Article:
A reader asks about somebody named Ann Barnhardt

I know it has been a while since I wrote and hope all is well. I really enjoy your website and reading your material. May God continue to bless your ministry.

I am excited about our new Pope Francis. I pray for him. Like many others, I am learning more about him and his wonderful humility. However, I recently came across an article from Ann Barnhart’s site entitled “On Francis” and it is very disturbing. Ann is a catholic and I have read a lot of her writings. She seems to be very intelligent regarding the Faith. I am just wondering what your thoughts were on this? I hope these are not true.

I’ve never heard of her, but she reads like a Urine and Vinegar Traditionalist hysteric and Pharisee to me. Has it occurred to her, for instance, that the Pope *can’t* genuflect because he is 76 and maybe his knees don’t work any more. Has it occurred to her that a kid’s Mass is not the end of the freaking universe?

I would avoid stuff like this. She’s a panic vendor. She sells poisonous fear and judgment. It’s not the voice of the shepherd.

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  • http://thedevoutlife.blogspot.com Mindyleigh

    I have encountered her writings once before. I think you summed it up truthfully: “panic vendor” who “sells poisonous fear and judgment” and “not the voice of the shepherd.”

    Out of curiosity, I just watched again the consecration at the Inaugural Mass. Immediately after the consecration of the Host, the camera panned away and it is not entirely clear if we are seeing the whole footage, but Pope Francis clearly genuflected after the consecration of the chalice (although it may have been a deep, profound bow). I also remember seeing him do a small shake of the Consecrated Host over the chalice at one point as though to ensure no particles would be falling from It elsewhere. I felt, after watching that Mass, moved by his obvious reverence toward the Holy Sacrifice of the Mass and our Lord.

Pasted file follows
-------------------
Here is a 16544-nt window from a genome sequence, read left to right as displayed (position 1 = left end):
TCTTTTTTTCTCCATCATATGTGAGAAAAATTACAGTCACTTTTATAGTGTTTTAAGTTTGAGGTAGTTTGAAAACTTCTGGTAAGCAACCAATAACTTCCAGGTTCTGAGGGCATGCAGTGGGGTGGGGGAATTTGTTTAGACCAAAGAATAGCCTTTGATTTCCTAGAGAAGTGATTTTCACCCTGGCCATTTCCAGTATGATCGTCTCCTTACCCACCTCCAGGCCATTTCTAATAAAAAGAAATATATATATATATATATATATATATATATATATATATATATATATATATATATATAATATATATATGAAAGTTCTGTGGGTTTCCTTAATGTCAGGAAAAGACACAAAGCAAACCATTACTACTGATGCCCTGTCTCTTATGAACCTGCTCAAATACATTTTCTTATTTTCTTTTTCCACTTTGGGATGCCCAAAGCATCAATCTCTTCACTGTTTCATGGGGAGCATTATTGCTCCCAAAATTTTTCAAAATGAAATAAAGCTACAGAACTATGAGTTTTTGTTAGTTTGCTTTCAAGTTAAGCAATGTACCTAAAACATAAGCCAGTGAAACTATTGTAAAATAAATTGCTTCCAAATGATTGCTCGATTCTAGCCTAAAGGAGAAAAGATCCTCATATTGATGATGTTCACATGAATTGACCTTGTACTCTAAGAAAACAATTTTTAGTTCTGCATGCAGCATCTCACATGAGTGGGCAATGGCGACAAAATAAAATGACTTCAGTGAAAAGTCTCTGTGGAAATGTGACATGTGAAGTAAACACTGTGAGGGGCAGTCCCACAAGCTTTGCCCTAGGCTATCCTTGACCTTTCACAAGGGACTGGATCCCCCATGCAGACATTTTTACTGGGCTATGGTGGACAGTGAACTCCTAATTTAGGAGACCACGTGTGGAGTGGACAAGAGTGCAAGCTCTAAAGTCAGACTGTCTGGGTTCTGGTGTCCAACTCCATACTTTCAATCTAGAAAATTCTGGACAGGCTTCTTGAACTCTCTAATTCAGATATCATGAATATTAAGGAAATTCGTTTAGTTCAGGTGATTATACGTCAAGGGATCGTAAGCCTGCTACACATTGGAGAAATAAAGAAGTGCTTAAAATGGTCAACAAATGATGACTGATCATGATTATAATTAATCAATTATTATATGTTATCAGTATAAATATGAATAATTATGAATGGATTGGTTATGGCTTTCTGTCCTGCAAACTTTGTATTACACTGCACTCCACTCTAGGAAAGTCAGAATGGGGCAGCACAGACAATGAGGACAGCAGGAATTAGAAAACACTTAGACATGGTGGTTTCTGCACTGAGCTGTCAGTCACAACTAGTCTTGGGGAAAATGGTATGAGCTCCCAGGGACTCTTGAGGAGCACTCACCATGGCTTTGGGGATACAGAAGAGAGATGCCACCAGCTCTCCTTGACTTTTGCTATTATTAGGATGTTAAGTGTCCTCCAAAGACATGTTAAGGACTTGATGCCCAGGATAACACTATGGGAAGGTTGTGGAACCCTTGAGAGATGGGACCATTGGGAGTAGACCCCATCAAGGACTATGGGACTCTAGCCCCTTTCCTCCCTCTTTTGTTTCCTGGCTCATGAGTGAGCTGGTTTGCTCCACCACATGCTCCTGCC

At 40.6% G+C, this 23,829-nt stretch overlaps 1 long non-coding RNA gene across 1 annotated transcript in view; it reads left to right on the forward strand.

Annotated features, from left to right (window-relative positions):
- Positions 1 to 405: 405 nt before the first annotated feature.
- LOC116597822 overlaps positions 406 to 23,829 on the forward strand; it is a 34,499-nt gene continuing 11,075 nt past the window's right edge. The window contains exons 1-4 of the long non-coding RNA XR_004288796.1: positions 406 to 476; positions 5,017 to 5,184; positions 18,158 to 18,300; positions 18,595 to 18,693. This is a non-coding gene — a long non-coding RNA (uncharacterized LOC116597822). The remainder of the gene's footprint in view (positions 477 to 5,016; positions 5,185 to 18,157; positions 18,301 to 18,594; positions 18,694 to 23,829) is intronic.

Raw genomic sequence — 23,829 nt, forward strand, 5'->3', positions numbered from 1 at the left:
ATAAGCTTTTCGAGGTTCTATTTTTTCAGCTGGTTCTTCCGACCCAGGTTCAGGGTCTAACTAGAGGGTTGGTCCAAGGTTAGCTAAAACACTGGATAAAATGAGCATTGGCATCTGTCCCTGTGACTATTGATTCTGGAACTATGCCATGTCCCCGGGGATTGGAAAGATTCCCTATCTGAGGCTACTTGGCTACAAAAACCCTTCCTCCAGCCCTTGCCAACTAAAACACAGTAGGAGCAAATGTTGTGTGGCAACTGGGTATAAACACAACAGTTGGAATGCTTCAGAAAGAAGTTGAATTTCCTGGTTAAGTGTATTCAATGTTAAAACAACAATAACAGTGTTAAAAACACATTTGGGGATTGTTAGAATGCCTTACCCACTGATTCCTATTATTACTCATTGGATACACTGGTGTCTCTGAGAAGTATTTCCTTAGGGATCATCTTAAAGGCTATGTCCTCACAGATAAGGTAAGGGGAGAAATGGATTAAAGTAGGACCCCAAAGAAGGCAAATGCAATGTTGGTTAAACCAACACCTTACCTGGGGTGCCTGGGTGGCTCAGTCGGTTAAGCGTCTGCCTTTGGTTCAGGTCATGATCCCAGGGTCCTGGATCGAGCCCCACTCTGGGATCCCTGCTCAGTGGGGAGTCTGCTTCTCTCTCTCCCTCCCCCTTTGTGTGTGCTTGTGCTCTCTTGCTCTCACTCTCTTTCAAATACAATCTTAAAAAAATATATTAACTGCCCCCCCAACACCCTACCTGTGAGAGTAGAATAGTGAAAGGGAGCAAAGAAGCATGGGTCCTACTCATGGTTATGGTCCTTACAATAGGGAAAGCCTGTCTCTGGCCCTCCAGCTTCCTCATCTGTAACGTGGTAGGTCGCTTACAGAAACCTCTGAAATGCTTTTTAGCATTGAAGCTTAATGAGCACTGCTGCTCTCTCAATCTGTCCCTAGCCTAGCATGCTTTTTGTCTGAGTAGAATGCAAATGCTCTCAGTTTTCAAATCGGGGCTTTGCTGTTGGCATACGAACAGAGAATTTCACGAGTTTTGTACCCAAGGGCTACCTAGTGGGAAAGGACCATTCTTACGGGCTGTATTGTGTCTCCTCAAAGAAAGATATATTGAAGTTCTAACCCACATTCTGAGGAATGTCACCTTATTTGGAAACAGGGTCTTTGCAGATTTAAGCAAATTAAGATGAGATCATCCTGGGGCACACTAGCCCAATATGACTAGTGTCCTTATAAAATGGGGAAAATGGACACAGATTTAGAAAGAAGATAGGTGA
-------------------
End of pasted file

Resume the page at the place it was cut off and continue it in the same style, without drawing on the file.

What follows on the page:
Her attitude toward the eastern Orthodox is not correct; the Catholic Church does view their apostolic succession and sacraments as valid. They are, according to her, not in communion with the Pope…but as far as I can tell, neither is she. This is a toxic approach and attitude. I feel sorry for her and for all who are influenced by her writings and led to such fear. I think I had the same response the one other time I read her blog.

    Finally, I have to wonder if some of these people have ever actually read the Church encyclicals which teach about the need to care for the environment, etc. The Vatican is the greenest state in the world, apparently.

    I guess I’m preaching to the choir, though, Mark. :-) Peace, and thank you for all your writings.

    • http://thedevoutlife.blogspot.com Mindyleigh

      I really shouldn’t comment on posts…too nitpicky and wanting to go back and edit and clarify. Anyway, she IS correct, of course, that the Orthodox are not in communion with with Bishop of Rome, but still the Church teaches other than what she is asserting. Okay, moving on.

    • Subsistent